Alumni give insights during IBI Restructuring Week
By Daniel Kaufman, Two-Year MBA ‘19
Immersion learning at Johnson is best known for equipping students with technical skills required to succeed in their internships. One aspect of the immersion experience that often goes underappreciated is how immersion coursework is seamlessly integrated. As the Investment Banking Immersion (IBI) headed in to Restructuring Week, I was struck by how class topics overlapped to enhance our learning experience.
On a Wednesday, in Lectures in Finance class, Barry Ridings, MBA ’76, managing director and vice chairman of US Investment Banking at Lazard Capital Markets, would take us through Six Flags’ bankruptcy. From there we’d move on to our IBI case for the week—an analysis of Nieman Marcus Group (NMG), a distressed retailer. The week would close the following Monday during our team presentations and instructor debrief featuring Rob Symington, MBA ’92, visiting lecturer and senior advisor at Avenue Capital.
Valuation in restructuring scenarios
Ridings opened his discussion by breaking down the incentives of each party to a bankruptcy proceeding. An over-simplified view is as follows: equity owners don’t want their ownership stake to get wiped out, distressed investors want to take over control of the company by converting—some of, if not all of—their debt in to equity, while loan holders want to recover the full value of their claims. The different motivations of the stakeholders drive quite an interesting discussion about a key topic for bankers: valuation.
As we’ve learned through some of our other cases, and as Ridings reminded us, valuation is driven by one’s assumptions. As a restructuring advisor, your client’s incentives will ultimately drive your valuation assumptions, and how you have to justify them. With this in mind, Ridings walked us through each of the primary valuation methodologies, and his thought process behind the assumptions he, and other advisors, used to value Six Flags during its Chapter 11 proceedings.
Among the many insights shared, I found those on “ideal” comparable and “target” capital structure most fascinating. For example, when conducting relative valuation, one might think analyses are improved by including many comparable companies or precedent transactions. However, Ridings highlighted how in some instances it is sensible to over-weight the closest comparable. This quality over quantity principle was driven home when we saw how some advisors omitted Cedar Fair, Six Flags’ most direct comparable, and the recent takeover bid it received, entirely from their analyses in order to produce valuations that aligned with clients’ capital preservation objectives.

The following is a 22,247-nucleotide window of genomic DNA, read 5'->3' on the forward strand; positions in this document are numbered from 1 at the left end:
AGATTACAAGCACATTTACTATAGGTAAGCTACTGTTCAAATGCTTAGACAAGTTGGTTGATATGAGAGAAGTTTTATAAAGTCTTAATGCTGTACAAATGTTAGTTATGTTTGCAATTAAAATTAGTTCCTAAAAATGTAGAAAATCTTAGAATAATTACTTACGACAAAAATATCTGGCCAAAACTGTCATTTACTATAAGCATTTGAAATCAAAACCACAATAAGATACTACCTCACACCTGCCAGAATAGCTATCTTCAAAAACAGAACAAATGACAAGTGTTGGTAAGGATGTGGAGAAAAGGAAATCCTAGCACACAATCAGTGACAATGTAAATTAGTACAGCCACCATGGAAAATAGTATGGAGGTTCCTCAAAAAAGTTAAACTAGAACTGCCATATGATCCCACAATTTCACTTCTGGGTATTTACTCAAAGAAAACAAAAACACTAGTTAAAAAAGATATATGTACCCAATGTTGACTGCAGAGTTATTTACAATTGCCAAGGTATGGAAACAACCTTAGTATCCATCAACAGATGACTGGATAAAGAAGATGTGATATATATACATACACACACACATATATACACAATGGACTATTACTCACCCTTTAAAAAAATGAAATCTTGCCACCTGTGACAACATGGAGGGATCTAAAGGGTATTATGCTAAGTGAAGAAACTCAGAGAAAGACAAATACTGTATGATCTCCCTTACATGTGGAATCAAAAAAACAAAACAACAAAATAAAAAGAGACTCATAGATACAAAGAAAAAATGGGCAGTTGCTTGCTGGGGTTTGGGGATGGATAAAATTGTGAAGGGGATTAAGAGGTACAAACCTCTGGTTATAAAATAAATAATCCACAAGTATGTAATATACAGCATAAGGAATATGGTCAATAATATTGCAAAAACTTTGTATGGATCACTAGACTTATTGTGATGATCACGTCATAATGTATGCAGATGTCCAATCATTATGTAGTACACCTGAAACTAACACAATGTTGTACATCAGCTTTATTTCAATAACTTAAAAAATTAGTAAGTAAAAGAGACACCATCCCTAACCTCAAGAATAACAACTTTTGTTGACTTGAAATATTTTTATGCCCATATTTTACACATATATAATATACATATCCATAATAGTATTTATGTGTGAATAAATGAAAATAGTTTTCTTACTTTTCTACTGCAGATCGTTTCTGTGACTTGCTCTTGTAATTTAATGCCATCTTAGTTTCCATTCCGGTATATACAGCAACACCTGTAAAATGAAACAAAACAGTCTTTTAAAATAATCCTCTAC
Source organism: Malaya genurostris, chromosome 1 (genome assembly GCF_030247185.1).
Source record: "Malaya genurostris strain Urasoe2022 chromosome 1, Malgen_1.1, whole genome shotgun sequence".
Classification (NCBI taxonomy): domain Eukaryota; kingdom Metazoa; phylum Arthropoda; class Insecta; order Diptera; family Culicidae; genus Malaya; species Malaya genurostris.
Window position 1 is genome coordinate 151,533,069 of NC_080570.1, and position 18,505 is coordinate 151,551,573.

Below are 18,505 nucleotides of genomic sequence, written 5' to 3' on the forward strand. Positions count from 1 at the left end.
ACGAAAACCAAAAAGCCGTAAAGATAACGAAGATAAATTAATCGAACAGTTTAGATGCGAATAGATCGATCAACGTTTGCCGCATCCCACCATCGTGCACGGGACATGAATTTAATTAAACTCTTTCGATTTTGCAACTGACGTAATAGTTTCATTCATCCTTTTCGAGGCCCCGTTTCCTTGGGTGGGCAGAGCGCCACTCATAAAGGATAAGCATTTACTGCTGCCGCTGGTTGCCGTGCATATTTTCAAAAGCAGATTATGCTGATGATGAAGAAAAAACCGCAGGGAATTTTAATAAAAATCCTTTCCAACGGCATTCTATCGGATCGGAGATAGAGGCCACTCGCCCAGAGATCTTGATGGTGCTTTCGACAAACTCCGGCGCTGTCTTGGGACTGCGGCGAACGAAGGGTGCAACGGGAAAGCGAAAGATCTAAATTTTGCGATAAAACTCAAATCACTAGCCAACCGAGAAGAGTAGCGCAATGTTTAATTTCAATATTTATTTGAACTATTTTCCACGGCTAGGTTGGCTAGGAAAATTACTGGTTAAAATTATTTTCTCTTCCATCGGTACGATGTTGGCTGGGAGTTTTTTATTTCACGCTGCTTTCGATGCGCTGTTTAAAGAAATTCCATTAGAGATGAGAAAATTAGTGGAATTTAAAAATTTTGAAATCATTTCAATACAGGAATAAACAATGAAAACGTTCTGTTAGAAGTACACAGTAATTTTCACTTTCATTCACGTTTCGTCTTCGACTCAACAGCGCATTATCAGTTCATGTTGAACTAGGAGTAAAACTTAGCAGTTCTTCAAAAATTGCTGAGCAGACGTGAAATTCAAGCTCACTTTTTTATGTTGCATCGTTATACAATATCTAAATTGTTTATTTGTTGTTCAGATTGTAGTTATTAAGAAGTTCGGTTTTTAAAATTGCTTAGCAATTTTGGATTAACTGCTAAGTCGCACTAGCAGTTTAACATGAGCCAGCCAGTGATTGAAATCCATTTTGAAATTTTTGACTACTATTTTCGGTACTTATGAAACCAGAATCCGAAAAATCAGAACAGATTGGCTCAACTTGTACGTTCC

Similarly, in prior classes a company’s target capital structure is used to calculate cost of capital. In a restructuring scenario, when you are creating an entirely new capital structure, it was fascinating to see in practice, how vastly different capital structures created disparity in valuation. The take home for us heading in to the case, choose a capital structure that is in line with industry norms.
The Nieman Marcus Group (NMG) case
In the NMG case, deal teams served as advisors to different securities in a mock restructuring (worth noting NMG hasn’t yet filed for protection). Our team wanted to represent the bonds because we felt that it was likely the “fulcrum” security, or the security most likely to be converted in to equity during the workout process. The key for us was create a plan of reorganization (PoR) that allows bond holders to recover as much of our principal as possible while gaining the approval of other capital providers. This wasn’t going to be an easy feat with the bonds and loans trading at 70 percent and 50 percent discounts, respectively!